I seem to recall from my days long ago, that phosphor bands were visible with the naked eye - obviously memory failing - certainly the Wilding group of low value definitives are very difficult to assess without u.v. assistance. Fortunately, I do have blocks of four of each value, but even on these the bands are v. difficult to spot on the heavily coloured lower values - it's a bit easier on the pale values such as 5d, 6d and 7d.
Looking through several score of used Wilding values, I get the impression that phosphor bands are of infrequent occurrence.
Anyway, thanks for your comments/help, but will leave the matter for the time being and go back to looking at my more favourite area - Commonwealth issues - though if you wish to comment on the attached pix, feel free
Edited By Paul stirling on 11/04/2020 16:17:20
In the meantime - attached is a picture of the £1.50 CAERNARFON CASTLE illustrating the two forms of this value - the lower example showing the castle in a sort of bronze phosphorescence, and the upper stamp showing a plain castle without any colouring. In the flesh both forms appear near identical - though it's true that the bronze castle stamp appears just a tad darker.
Edited By Paul stirling on 10/04/2020 18:49:55
very interesting thread, though for beginners it takes repeated reading to get near to understanding some of Fred's academic input - hopefully practice will improve. This is a subject with very complex and technical depths, so as a beginner my remarks are intended to be only cursory and not academic, and if there are any glaring errors, then apologies.
I've had a u.v. torch (not a true blacklight) for many years, which was acquired for purposes of assessing uranium content in some green coloured pre-WWII glass - from memory I think the rating was something like 390 nm - which is supposed to be more suitable for u. content glass, but possibly too high a rating for stamps. Without a black coating on the glass, and especially in the dark, the torch creates a tad too much glare for decent photographic results, though it's ok of course for just naked eye searching through rows of stamps - I have a proper blacklight tube somewhere, so will try and dig that out.
Using an inexpensive u.v. torch can give surprising results, and I'd recommend this exercise even if only at a novelty level ...……...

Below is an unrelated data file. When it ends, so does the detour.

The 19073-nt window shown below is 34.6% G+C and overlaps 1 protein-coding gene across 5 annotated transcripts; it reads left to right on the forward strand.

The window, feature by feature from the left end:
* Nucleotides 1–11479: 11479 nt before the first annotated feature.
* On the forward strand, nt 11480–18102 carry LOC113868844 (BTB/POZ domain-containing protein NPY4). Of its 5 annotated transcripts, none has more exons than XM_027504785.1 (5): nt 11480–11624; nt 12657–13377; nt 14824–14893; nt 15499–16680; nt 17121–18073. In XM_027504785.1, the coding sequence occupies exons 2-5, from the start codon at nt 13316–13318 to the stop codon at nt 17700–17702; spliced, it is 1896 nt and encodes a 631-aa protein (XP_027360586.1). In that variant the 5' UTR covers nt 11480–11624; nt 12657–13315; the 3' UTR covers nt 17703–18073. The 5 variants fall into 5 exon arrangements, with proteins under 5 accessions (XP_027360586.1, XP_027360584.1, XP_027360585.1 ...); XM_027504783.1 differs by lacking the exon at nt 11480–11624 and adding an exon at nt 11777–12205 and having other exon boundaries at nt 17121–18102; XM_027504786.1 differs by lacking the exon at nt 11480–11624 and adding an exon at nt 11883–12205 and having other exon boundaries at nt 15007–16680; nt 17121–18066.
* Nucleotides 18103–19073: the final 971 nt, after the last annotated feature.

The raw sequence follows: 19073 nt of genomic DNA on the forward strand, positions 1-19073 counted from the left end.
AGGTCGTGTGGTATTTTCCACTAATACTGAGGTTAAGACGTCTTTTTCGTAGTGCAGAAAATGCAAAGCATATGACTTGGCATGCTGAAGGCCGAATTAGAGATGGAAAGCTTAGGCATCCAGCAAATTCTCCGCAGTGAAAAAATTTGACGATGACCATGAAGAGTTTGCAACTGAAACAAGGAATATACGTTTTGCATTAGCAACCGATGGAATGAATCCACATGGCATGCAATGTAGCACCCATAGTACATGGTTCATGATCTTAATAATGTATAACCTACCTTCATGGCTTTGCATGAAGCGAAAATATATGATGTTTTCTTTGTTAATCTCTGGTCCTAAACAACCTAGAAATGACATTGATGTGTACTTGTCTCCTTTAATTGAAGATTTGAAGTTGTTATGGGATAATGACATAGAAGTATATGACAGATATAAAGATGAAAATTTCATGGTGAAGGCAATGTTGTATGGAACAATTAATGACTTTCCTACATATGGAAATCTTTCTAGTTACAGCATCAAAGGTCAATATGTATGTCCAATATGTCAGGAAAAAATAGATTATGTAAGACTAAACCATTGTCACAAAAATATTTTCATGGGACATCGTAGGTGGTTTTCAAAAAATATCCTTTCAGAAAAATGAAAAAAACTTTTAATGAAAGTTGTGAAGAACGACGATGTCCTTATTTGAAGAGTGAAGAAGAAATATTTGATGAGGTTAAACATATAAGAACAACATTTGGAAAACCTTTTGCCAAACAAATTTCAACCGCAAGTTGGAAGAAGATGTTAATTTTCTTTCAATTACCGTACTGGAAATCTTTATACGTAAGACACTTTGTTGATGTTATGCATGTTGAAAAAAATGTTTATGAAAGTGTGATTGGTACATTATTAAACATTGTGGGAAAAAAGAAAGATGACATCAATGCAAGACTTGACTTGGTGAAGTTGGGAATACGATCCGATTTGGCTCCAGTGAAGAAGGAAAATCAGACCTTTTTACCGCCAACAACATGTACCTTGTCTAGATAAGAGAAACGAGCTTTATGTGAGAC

The four Wilding portrait higher value castles which commenced 1955, in daylight, show almost no difference in paper colour (cream versus white), but fluorescent reaction under u.v. is striking - the 10/- ultramarine on white paper looks beautiful under u.v., but this same light seems to kill the rose red and turn it brown on the non-white papers. Running the torch across lines of all four denominations shows up the difference in paper types instantly, despite their apparent similarity in daylight. I've not attempted to differentiate between Wat. and D. l. R in this exercise.
I have an example of the green 1s/3d. Wilding where the entire upper two fifths of the stamp appear to fluoresce with phosphor - most odd - I'll try to do a photograph later.
Compared to the 1950s castles, the four Royalty designed decimal high value castles from late 1980s - again appearing virtually identical in daylight - show an even greater difference under u.v. for those examples where, presumably, an optical brightening agent has been used on the paper - a real advert for 'Daz'. However, for me the real surprise in this set looks to be the £1.50 CAERNARFON value where, despite all stamps appear identical in daylight, when these are subjected to u.v. some of the castles (and the value marks) fluoresce strongly in a bronze colour - yet others show no sign of this at all. These are all used stamps - might it be the case that in the course of washing, this 'bronze' washes off? It's certainly a striking effect especial in the dark.
Another very striking phosphor appearance - under u.v. - that leapt off the page during scanning, was the blue regional Scottish Flag S.G. S 94. Quite why this particular value should fluoresce the phosphor so heavily I don't know.
Finally, Fred has spoken of Regional pre-decimal values where treated papers give strong fluorescence - scanning with the torch shows I.o.M values 4d. and 5d. glowing equally as well as the Scottish 4d. Welsh values 3d. through to 5d. are also very bright white under the u.v. torch.
Sorry this is long winded - not easy to precis when so much info. and subject of a technical nature - but just a light hearted look based on some of Fred's suggestions and an interesting way to spend Easter when confined to the house.
|Thread: Christmas 1970|
many thanks Fred for the quick reply, with answer. So, fugitive to light as they say - it certainly makes the phosphor band very conspicuous - though have to say the fading is nothing of my doing - they came from a charity shop some month or two back and were like this when I bought them, so presumably someone else left them in the sunshine.
thanks again for the help.
my first post, so hello everyone and apologies in advance for any gaffs
Hoping someone can help please regarding the 4d. value from the 1970 Christmas set, which should have a fairly bright vermilion background, of which I have several unused - but also have two or three in a very pale shade of pink as in the right hand example in the attached picture.
Both examples showing are phosphor band stamps, but I'm puzzled as to the difference in colour - is there any chance the vermilion is missing?
Another quick question please whilst the pen is hot - what is a lying watermark?